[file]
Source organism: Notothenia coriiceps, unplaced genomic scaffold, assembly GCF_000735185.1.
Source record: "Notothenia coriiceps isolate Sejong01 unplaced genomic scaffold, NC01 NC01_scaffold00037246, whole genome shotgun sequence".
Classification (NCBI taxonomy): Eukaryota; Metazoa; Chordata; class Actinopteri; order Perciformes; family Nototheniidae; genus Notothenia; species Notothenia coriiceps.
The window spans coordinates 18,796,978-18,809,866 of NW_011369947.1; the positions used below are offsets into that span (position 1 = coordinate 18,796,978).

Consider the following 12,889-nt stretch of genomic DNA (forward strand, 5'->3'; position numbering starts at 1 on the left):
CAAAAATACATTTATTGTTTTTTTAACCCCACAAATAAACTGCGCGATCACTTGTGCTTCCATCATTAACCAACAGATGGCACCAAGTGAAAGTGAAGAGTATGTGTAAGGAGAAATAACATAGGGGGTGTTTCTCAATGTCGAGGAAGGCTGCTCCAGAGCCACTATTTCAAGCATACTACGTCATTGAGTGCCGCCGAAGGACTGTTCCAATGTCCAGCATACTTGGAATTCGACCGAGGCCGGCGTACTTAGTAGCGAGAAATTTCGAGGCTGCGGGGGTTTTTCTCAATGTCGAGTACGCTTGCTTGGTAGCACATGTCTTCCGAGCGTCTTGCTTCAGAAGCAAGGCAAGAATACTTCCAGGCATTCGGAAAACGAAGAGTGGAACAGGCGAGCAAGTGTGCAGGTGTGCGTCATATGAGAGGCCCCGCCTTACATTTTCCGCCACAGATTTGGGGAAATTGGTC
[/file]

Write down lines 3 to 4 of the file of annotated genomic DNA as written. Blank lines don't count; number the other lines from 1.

Classification (NCBI taxonomy): Eukaryota; Metazoa; Chordata; class Actinopteri; order Perciformes; family Nototheniidae; genus Notothenia; species Notothenia coriiceps.
The window spans coordinates 18,796,978-18,809,866 of NW_011369947.1; the positions used below are offsets into that span (position 1 = coordinate 18,796,978).